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How we talk about opioids can affect a patient’s treatment

More than 4,000 Arizonans overdosed on opioids last year, according to the state Department of Health Services. The agency says opioids led to more than 1,700 deaths in Arizona.

Policymakers have tried to mitigate the crisis, with steps like limiting the number of pills physicians can prescribe and the types of providers that can prescribe them.

Peter Torres says his research suggests how patients and their doctors talk about opioids could also play a role. Torres is an assistant professor in the Linguistics and Applied Linguistics Program in the English Department at Arizona State University.

Interview highlights

Do you find that physicians and patients talk differently about this kind of medication and this kind of treatment of pain than they do about other meds or conditions?

PETER TORRES: Yes, definitely. Yeah, because it's such a fraught issue. Patients pretty much come into the medical interaction or in their medical visits knowing very well that their cry for help might be perceived as a drug seeking behavior, right? Whether or not they are taking the opioids for pain or they are taking it because they want it, right. They are very aware that the crisis is happening. And so they have to adjust the way they speak about opioids.

And the problem with chronic pain is ... it's not easily visible. It's not like you can show off to your doctor and show a bruise or a cut and say, "OK, I'm in pain." This is something that is not objectively measurable. And at the same time, it's not physically visible.

And so not only do patients rely on their speech to express their pain and to convince the doctors that they need those opioids, physicians also have to rely on the way patients are expressing their pain when making prescribing decisions.

There also doesn't seem to be sort of a shared language to describe pain. A lot of doctors will talk about pain on scale of 1 to 10. What that one person considers a 10, somebody else might consider a 2, but they could be feeling the exact same thing.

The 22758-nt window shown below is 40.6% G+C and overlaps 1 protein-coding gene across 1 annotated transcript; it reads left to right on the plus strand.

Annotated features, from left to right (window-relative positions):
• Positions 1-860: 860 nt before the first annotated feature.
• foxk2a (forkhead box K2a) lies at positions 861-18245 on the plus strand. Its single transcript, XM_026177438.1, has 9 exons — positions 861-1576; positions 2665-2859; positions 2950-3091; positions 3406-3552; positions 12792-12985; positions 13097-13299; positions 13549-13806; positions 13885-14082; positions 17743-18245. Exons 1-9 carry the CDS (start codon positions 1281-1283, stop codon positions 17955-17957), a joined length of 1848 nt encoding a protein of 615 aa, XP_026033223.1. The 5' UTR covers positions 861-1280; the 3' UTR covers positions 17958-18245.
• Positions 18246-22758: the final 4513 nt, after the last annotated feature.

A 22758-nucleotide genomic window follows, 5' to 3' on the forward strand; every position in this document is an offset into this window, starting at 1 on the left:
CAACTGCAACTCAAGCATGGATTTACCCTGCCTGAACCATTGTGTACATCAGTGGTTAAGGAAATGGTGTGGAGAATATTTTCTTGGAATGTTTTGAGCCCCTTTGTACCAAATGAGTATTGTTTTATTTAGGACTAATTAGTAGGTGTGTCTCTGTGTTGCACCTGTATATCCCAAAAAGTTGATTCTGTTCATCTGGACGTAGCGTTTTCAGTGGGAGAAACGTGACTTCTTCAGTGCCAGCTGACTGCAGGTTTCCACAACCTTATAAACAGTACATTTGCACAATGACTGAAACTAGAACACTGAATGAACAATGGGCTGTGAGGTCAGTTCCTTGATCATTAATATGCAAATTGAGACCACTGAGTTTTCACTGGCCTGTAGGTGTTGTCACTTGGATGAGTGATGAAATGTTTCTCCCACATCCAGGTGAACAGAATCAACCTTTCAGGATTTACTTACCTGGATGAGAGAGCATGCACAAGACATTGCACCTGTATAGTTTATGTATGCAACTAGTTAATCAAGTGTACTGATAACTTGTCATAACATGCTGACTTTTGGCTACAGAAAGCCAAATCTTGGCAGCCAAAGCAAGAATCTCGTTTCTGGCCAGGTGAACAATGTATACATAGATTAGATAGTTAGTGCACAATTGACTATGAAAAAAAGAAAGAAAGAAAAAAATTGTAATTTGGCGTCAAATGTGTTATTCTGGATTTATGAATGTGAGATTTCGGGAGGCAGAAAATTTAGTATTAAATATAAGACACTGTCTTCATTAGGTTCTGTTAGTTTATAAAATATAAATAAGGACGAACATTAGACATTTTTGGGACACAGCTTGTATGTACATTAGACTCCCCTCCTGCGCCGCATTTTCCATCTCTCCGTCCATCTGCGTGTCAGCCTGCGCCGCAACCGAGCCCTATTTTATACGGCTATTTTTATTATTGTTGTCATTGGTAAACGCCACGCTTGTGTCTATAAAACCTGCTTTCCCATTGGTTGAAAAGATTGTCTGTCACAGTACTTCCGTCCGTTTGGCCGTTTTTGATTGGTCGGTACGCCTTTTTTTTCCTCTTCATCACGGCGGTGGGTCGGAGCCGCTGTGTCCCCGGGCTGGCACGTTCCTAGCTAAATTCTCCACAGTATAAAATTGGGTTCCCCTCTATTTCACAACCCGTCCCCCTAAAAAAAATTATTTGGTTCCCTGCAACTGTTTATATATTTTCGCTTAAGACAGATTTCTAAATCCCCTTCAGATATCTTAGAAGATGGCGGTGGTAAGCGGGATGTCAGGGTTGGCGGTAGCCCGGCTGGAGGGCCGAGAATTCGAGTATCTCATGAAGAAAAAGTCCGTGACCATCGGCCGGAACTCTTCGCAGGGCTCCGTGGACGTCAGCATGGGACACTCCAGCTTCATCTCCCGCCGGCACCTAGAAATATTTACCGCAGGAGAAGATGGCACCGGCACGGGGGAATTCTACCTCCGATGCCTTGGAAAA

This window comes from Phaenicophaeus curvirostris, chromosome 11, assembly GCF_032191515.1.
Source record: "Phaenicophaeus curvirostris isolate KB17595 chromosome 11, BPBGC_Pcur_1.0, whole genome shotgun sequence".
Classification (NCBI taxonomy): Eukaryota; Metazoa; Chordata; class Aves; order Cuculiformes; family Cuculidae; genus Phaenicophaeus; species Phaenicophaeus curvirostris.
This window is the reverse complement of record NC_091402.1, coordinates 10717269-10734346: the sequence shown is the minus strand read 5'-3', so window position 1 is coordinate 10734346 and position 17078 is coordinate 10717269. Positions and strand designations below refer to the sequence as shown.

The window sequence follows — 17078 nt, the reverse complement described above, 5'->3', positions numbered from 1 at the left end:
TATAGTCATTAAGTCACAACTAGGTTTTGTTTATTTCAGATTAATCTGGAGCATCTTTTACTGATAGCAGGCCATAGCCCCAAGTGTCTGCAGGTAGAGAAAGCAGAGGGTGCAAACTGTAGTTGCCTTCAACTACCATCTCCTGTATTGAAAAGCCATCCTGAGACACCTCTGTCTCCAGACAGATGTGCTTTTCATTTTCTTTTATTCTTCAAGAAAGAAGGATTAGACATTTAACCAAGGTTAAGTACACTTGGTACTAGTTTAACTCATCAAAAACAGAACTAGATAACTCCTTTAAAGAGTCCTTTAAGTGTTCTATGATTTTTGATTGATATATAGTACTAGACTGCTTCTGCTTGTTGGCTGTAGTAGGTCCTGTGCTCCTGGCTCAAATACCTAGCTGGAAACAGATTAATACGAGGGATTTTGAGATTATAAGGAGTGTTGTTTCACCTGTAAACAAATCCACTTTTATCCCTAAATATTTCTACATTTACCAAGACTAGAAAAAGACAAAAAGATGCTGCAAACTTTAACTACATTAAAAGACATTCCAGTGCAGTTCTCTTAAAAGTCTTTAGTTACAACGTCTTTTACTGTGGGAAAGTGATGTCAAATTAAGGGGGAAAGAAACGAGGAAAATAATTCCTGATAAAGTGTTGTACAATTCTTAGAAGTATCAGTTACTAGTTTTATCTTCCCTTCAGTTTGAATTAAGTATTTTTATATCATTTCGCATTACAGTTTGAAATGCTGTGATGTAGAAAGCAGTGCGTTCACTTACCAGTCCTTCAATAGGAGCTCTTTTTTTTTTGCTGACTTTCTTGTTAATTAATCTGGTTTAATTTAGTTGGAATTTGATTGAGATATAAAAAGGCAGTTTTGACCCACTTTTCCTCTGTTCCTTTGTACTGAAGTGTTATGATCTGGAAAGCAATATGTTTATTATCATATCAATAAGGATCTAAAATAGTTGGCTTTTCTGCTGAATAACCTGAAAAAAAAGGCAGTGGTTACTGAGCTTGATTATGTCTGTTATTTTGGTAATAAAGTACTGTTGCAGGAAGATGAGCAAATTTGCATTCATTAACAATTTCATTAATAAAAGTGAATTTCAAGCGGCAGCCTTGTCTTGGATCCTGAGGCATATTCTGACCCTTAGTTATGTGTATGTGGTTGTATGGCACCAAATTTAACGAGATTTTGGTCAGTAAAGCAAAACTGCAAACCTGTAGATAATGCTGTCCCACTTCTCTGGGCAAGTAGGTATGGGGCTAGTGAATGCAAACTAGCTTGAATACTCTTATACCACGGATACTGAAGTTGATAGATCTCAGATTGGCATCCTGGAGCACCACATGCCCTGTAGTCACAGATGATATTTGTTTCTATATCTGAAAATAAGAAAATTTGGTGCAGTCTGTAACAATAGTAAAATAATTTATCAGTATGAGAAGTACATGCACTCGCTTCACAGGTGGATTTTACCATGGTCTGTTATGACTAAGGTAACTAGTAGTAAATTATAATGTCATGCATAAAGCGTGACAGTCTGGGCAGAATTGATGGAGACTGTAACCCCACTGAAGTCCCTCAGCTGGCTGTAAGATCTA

TORRES: Exactly. Yeah, there's a lot of there's, there's a lot of cultural aspects that go to this as well. And also some gender aspects and, and so we have all these subjectivity on how we assign numbers to our pain, and it's not always necessarily going to be the same. And physicians have to adjust to the way we are expressing our pain and the way we are talking about our pain. But that's the problem with — especially in diverse areas where there are different people from different communities. When we are unfamiliar with how people talk about their pain or just how they use language, we might accidentally take their cry for help as a drug seeking behavior.

And that's actually what I found in one of my research, where I look at different doctor-patient interactions and how people talk about their pain. And it seems like, well, what we, what I found is that people who are from a community of color are less likely to be prescribed with medications, particularly with opioids. And white-identifying patients are more likely to be offered opioids without even asking for them.

Are there differences in the way people talk? Not necessarily the words they're using, but just sort of the voice they're using or the tone they're using when they're talking about this kind of thing?